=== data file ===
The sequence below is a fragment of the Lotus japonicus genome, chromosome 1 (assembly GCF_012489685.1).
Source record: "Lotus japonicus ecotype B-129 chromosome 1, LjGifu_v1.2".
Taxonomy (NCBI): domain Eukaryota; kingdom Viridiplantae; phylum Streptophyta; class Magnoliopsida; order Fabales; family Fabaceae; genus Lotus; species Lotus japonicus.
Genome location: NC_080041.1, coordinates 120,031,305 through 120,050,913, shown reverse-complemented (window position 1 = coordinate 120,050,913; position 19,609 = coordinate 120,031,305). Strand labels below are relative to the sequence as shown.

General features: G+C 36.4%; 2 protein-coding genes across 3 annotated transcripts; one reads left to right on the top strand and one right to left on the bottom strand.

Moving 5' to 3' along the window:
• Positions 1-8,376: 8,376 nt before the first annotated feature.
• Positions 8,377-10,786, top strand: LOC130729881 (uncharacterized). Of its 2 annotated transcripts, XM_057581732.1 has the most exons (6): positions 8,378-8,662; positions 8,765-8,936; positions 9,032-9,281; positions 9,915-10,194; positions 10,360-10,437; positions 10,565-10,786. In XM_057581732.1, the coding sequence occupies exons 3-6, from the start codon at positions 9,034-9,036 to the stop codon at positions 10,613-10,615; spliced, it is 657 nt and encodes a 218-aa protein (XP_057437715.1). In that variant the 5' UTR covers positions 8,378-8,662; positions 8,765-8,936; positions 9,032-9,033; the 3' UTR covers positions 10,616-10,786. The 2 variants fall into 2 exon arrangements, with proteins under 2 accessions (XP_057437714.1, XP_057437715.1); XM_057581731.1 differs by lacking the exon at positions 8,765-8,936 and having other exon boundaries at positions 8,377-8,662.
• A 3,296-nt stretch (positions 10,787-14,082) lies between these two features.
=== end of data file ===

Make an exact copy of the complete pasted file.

The sequence below is a fragment of the Lotus japonicus genome, chromosome 1 (assembly GCF_012489685.1).
Source record: "Lotus japonicus ecotype B-129 chromosome 1, LjGifu_v1.2".
Taxonomy (NCBI): domain Eukaryota; kingdom Viridiplantae; phylum Streptophyta; class Magnoliopsida; order Fabales; family Fabaceae; genus Lotus; species Lotus japonicus.
Genome location: NC_080041.1, coordinates 120,031,305 through 120,050,913, shown reverse-complemented (window position 1 = coordinate 120,050,913; position 19,609 = coordinate 120,031,305). Strand labels below are relative to the sequence as shown.

General features: G+C 36.4%; 2 protein-coding genes across 3 annotated transcripts; one reads left to right on the top strand and one right to left on the bottom strand.

Moving 5' to 3' along the window:
• Positions 1-8,376: 8,376 nt before the first annotated feature.
• Positions 8,377-10,786, top strand: LOC130729881 (uncharacterized). Of its 2 annotated transcripts, XM_057581732.1 has the most exons (6): positions 8,378-8,662; positions 8,765-8,936; positions 9,032-9,281; positions 9,915-10,194; positions 10,360-10,437; positions 10,565-10,786. In XM_057581732.1, the coding sequence occupies exons 3-6, from the start codon at positions 9,034-9,036 to the stop codon at positions 10,613-10,615; spliced, it is 657 nt and encodes a 218-aa protein (XP_057437715.1). In that variant the 5' UTR covers positions 8,378-8,662; positions 8,765-8,936; positions 9,032-9,033; the 3' UTR covers positions 10,616-10,786. The 2 variants fall into 2 exon arrangements, with proteins under 2 accessions (XP_057437714.1, XP_057437715.1); XM_057581731.1 differs by lacking the exon at positions 8,765-8,936 and having other exon boundaries at positions 8,377-8,662.
• A 3,296-nt stretch (positions 10,787-14,082) lies between these two features.